But mortgage lenders are risk-averse and have imposed stricter lending criteria for obvious reasons. The first global financial crisis in 2007 was precipitated by the collapse of the sub-prime mortgage market in the US, where banks give high-risk loans to people with poor credit histories.

"Forget the nonsense about the 'mortgage drought'," says Alex Morton from the Policy Exchange. The real problem is not so much lack of finance for mortgages but the impact of high land costs, he argues.

Live with extended family

The general trend is for more people to live on their own rather than with a big family. But in southern European countries, such as Italy, it is much more common for families to live cheek-by-jowl.

By following this model of grandparents, children and grandchildren all living under one roof, the housing stock would be more efficiently distributed. In 2008 the Skipton Building Society predicted numbers following this model would triple over the following 20 years from 75,000 to 200,000 people.

Several generations often have no choice but to squeeze into the one home to keep costs down. And the UK has its own "boomerang" generation, where young people have to move back home because they cannot afford to get on the property ladder. But where there is a choice, most people would prefer a more private and comfortable living arrangement.

Living with your family can create stress between the generations. The arts journalist Cosmo Landesman wrote in the Daily Mail of his experience of moving back in with his parents.

"We tend to sentimentalise the old, to see them as sweet lovable dears," he wrote. "But most people have no idea just how irritating, how utterly exasperating it is, living with two old people."

Build more council homes

Council homes have been part of British society for more than a century, from the "homes for heroes" cottages that were built in the wake of World War I to the much-maligned, monolithic high rises of the 60s and 70s.

But the "right-to-buy" phenomenon, started by Margaret Thatcher's Conservative government in 1979, led to a massive depletion in council housing stock, with more than two million tenants taking advantage of the scheme.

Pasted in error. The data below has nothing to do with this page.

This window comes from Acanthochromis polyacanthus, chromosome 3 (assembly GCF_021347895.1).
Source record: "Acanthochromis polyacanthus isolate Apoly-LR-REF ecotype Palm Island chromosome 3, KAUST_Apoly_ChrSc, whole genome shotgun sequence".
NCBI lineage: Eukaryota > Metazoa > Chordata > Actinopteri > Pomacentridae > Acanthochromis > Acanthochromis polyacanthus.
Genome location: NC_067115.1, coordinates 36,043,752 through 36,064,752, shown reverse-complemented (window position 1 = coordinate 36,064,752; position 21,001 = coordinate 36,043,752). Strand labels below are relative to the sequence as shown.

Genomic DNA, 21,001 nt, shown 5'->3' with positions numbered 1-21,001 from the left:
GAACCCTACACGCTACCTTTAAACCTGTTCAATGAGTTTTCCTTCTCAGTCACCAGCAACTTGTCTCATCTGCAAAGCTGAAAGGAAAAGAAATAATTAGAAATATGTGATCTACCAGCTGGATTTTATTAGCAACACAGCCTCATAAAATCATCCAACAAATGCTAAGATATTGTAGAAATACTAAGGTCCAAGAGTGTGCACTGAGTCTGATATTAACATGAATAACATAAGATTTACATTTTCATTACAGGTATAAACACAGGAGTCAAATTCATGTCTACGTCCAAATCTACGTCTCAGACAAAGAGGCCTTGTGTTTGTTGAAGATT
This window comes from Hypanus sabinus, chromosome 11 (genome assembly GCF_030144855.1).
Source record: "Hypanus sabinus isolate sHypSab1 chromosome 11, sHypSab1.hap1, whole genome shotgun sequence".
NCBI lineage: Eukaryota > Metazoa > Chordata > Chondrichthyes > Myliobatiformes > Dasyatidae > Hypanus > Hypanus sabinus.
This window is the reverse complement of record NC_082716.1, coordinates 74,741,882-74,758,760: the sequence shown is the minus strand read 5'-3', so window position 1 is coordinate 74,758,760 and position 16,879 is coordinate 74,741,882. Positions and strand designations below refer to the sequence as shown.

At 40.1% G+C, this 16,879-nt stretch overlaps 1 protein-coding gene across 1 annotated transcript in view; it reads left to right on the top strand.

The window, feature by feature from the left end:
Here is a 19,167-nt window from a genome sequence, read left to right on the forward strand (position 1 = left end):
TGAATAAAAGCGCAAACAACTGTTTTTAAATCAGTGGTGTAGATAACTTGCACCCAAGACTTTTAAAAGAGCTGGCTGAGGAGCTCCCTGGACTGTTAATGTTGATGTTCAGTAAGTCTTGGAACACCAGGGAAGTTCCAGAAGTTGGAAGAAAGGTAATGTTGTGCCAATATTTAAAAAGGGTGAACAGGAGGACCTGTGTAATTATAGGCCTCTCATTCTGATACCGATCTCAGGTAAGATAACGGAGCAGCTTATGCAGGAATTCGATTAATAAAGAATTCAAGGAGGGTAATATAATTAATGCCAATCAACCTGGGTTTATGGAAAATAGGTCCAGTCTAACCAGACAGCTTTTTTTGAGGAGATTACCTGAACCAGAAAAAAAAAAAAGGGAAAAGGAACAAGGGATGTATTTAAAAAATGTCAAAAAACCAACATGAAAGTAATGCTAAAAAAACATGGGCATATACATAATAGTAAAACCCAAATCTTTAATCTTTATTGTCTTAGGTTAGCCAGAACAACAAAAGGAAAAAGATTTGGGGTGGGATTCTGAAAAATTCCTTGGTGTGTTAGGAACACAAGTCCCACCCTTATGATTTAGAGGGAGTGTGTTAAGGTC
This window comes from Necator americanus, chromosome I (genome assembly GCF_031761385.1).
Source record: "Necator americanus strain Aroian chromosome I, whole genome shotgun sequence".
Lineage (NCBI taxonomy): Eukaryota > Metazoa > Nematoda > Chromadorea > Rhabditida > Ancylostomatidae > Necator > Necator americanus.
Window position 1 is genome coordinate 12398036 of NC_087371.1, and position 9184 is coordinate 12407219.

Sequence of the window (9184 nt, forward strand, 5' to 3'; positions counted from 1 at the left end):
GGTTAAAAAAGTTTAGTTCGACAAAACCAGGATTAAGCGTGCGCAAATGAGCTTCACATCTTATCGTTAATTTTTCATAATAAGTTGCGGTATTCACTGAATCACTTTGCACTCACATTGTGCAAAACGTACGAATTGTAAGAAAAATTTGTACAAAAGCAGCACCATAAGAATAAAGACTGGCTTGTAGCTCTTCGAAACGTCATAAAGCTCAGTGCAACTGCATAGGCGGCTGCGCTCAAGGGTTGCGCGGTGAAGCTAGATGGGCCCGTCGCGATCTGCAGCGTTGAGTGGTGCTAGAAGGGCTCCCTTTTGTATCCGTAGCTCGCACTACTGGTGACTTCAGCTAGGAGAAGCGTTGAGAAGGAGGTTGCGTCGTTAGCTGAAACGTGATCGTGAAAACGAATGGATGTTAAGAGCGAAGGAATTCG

And the building of council houses to let has almost died off, sending waiting lists through the roof.

Government figures show nearly 168,000 local authority homes were built across the UK in 1950, 88,530 in 1980 and 17,710 in 1990. In 2000, just 280 were built and in 2010, the figure was 1,320.

Since 1990, the building of "social" housing has been mainly the preserve of housing associations, and since that year, they have built an average of 27,000 homes a year.

Abigail Davies, assistant director of policy and practice at the Chartered Institute of Housing, says there is a high demand for social housing across the UK.

"If you look at waiting lists, although a pretty crude measure, they are much higher and longer than could ever be matched by the turnover."

While building more affordable homes is always desirable, it will not solve the housing crisis on its own, she says. Davies believes the most radical solution involves making market prices come down and stay down.

"People often hark back to the 1960s when the state was paying for council houses to be built. I cannot see that happening again with all the other demands on its finances."

Be careful if you have an ultrasound scan!

At least it isn't on purpose this time, but be careful if you're pregnant!

Healthy Babies Lost 'Due To Scan Blunders'
By Thomas Moore, health correspondent


Hundreds of pregnant women a year are losing much-wanted babies because of unreliable miscarriage tests, new research suggests.

Scientists say the ultrasound checks are resulting in some women with perfectly healthy pregnancies wrongly being told their baby has died in the womb.

Women would then usually have a termination.

Professor Tom Bourne, from Imperial College London, said 400 viable pregnancies a year could be "misclassified" as a miscarriage.

"These numbers are significant and relate to pregnancies that would be highly likely to reach term," he said.

"I don't think women should be anxious, but I do think we should get it right so we don't make any mistakes."
Prof Bourne led a new study of 1,000 women who were thought to be miscarrying.

If women experience pain or bleeding during pregnancy doctors scan the gestational sac inside the womb. If there is no embryo or the foetus has no heartbeat they diagnose a miscarriage.

But where there is doubt doctors are advised to measure the size of the gestational sac seven to 10 days later. If the sac has not grown, a miscarriage is assumed to have occurred.